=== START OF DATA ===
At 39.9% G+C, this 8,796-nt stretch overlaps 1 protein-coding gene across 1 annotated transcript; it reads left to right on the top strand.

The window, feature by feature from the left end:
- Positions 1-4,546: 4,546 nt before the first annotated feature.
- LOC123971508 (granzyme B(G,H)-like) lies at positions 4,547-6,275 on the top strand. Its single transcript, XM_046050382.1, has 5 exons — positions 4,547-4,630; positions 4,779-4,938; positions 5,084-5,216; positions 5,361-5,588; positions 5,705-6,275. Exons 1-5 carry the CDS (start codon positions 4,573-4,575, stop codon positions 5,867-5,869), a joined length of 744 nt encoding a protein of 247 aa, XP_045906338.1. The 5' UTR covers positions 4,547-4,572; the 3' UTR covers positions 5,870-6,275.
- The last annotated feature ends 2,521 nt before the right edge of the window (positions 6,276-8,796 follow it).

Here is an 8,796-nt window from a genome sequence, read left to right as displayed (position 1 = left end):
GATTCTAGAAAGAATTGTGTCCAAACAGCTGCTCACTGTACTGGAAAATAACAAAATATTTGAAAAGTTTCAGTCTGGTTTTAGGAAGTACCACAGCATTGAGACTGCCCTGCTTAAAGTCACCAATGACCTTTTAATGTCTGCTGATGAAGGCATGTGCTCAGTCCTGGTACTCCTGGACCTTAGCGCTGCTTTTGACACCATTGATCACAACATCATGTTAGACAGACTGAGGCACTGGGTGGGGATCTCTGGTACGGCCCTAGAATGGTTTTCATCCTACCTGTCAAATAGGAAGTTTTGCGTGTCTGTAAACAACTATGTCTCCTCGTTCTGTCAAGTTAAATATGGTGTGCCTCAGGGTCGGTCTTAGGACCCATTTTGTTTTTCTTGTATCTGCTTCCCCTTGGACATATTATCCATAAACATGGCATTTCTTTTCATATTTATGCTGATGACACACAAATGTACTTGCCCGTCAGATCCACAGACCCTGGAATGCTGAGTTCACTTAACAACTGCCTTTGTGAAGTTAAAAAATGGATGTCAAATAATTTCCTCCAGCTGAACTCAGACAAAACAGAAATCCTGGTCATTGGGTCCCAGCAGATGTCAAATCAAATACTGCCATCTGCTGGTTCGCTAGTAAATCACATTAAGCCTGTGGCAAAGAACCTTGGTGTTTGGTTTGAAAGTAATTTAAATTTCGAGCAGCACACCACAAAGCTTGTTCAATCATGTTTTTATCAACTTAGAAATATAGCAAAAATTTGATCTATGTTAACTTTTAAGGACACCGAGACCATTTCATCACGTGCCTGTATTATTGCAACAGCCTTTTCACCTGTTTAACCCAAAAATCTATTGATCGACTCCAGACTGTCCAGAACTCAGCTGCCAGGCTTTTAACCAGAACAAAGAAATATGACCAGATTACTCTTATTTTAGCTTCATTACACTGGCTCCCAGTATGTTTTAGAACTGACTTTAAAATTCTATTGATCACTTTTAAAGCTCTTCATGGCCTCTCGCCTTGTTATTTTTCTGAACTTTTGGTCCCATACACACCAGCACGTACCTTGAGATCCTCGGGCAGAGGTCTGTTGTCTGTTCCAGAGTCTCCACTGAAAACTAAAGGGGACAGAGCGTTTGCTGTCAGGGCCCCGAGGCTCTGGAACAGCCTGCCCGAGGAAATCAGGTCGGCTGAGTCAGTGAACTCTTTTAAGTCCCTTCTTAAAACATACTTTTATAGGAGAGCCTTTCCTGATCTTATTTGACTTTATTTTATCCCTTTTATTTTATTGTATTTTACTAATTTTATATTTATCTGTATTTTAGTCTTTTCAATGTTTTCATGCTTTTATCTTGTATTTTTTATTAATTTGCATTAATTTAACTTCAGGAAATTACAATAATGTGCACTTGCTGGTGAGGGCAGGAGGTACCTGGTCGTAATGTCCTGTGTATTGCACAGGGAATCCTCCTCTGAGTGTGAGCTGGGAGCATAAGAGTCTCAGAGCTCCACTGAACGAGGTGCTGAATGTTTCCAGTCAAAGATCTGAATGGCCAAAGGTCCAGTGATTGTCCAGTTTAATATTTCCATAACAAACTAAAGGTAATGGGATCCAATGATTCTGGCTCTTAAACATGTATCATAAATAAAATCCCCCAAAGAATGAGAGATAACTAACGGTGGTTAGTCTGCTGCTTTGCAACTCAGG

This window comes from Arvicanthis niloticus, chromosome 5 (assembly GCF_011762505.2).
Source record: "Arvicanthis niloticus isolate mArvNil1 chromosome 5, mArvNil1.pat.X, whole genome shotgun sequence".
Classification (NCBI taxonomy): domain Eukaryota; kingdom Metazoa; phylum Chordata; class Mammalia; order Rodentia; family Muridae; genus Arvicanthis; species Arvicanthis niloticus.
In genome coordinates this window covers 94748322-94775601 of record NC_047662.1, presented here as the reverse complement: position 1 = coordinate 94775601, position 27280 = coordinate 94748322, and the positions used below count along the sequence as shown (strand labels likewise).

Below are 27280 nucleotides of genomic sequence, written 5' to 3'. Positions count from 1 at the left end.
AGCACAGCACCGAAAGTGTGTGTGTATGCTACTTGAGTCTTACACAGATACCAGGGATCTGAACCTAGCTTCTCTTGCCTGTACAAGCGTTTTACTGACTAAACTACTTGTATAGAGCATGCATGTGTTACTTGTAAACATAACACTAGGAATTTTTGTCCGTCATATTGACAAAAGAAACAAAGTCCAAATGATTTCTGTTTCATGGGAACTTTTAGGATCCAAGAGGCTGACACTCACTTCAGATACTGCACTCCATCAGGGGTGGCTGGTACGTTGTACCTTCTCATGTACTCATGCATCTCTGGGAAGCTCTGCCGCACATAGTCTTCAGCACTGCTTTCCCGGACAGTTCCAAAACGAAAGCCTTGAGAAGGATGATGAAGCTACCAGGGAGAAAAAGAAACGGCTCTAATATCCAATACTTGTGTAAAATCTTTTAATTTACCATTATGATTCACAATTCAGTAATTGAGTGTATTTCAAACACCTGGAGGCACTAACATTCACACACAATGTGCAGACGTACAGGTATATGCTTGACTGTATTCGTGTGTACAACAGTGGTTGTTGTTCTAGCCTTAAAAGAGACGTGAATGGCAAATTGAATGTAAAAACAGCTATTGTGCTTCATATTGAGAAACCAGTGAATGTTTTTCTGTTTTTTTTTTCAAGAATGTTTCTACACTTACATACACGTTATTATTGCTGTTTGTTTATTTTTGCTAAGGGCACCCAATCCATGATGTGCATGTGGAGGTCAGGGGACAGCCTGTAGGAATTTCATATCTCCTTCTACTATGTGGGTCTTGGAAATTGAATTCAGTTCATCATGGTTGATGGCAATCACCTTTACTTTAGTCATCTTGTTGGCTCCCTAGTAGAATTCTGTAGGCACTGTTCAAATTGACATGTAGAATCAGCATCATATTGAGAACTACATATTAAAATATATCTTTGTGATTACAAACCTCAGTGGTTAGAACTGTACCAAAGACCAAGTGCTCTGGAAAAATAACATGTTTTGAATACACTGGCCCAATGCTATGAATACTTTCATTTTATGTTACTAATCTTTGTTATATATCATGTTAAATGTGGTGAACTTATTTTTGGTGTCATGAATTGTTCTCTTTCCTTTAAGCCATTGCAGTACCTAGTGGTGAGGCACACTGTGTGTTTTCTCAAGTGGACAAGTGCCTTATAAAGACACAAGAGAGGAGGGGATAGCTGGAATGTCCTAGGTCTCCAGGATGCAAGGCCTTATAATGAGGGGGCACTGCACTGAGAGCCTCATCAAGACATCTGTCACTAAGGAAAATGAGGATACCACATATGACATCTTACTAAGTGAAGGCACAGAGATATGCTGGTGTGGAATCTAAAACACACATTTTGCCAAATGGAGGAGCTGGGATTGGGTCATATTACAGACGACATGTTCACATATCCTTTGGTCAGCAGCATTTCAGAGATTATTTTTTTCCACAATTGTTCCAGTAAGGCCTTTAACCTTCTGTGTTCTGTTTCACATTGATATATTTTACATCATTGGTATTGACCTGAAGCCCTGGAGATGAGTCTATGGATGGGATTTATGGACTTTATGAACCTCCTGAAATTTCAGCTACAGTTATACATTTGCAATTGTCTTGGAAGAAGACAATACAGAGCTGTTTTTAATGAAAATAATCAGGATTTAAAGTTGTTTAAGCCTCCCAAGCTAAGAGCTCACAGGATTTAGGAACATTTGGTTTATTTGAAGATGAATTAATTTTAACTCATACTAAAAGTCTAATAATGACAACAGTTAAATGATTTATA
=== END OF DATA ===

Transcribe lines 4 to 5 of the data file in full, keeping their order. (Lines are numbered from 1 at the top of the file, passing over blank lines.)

- LOC123971508 (granzyme B(G,H)-like) lies at positions 4,547-6,275 on the top strand. Its single transcript, XM_046050382.1, has 5 exons — positions 4,547-4,630; positions 4,779-4,938; positions 5,084-5,216; positions 5,361-5,588; positions 5,705-6,275. Exons 1-5 carry the CDS (start codon positions 4,573-4,575, stop codon positions 5,867-5,869), a joined length of 744 nt encoding a protein of 247 aa, XP_045906338.1. The 5' UTR covers positions 4,547-4,572; the 3' UTR covers positions 5,870-6,275.
- The last annotated feature ends 2,521 nt before the right edge of the window (positions 6,276-8,796 follow it).